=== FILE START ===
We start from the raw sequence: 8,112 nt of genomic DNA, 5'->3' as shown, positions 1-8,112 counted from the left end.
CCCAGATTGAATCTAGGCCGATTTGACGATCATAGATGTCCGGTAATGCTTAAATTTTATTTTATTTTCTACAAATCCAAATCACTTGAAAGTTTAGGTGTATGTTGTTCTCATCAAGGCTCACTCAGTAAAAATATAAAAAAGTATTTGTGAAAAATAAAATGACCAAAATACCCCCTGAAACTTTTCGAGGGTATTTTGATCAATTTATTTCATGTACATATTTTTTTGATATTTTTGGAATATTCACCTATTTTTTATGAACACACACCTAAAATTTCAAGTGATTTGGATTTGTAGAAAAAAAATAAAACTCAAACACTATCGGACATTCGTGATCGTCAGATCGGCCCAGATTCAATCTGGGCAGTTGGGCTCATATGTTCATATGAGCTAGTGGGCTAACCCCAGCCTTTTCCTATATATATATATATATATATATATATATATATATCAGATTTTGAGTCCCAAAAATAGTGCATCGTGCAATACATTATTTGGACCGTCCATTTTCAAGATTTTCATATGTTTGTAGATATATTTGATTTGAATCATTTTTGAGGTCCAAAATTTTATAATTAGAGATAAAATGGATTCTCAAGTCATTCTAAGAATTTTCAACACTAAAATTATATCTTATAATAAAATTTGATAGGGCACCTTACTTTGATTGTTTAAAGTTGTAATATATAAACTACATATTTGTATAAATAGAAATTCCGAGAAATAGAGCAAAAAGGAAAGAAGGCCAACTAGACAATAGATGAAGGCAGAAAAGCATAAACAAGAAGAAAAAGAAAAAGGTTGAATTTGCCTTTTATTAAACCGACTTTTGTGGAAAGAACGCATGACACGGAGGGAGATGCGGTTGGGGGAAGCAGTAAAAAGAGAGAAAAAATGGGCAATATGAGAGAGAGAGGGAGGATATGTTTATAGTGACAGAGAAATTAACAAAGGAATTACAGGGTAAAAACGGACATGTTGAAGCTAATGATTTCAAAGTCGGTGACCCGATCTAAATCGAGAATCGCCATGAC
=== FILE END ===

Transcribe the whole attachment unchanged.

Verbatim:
We start from the raw sequence: 8,112 nt of genomic DNA, 5'->3' as shown, positions 1-8,112 counted from the left end.
CCCAGATTGAATCTAGGCCGATTTGACGATCATAGATGTCCGGTAATGCTTAAATTTTATTTTATTTTCTACAAATCCAAATCACTTGAAAGTTTAGGTGTATGTTGTTCTCATCAAGGCTCACTCAGTAAAAATATAAAAAAGTATTTGTGAAAAATAAAATGACCAAAATACCCCCTGAAACTTTTCGAGGGTATTTTGATCAATTTATTTCATGTACATATTTTTTTGATATTTTTGGAATATTCACCTATTTTTTATGAACACACACCTAAAATTTCAAGTGATTTGGATTTGTAGAAAAAAAATAAAACTCAAACACTATCGGACATTCGTGATCGTCAGATCGGCCCAGATTCAATCTGGGCAGTTGGGCTCATATGTTCATATGAGCTAGTGGGCTAACCCCAGCCTTTTCCTATATATATATATATATATATATATATATATATATCAGATTTTGAGTCCCAAAAATAGTGCATCGTGCAATACATTATTTGGACCGTCCATTTTCAAGATTTTCATATGTTTGTAGATATATTTGATTTGAATCATTTTTGAGGTCCAAAATTTTATAATTAGAGATAAAATGGATTCTCAAGTCATTCTAAGAATTTTCAACACTAAAATTATATCTTATAATAAAATTTGATAGGGCACCTTACTTTGATTGTTTAAAGTTGTAATATATAAACTACATATTTGTATAAATAGAAATTCCGAGAAATAGAGCAAAAAGGAAAGAAGGCCAACTAGACAATAGATGAAGGCAGAAAAGCATAAACAAGAAGAAAAAGAAAAAGGTTGAATTTGCCTTTTATTAAACCGACTTTTGTGGAAAGAACGCATGACACGGAGGGAGATGCGGTTGGGGGAAGCAGTAAAAAGAGAGAAAAAATGGGCAATATGAGAGAGAGAGGGAGGATATGTTTATAGTGACAGAGAAATTAACAAAGGAATTACAGGGTAAAAACGGACATGTTGAAGCTAATGATTTCAAAGTCGGTGACCCGATCTAAATCGAGAATCGCCATGAC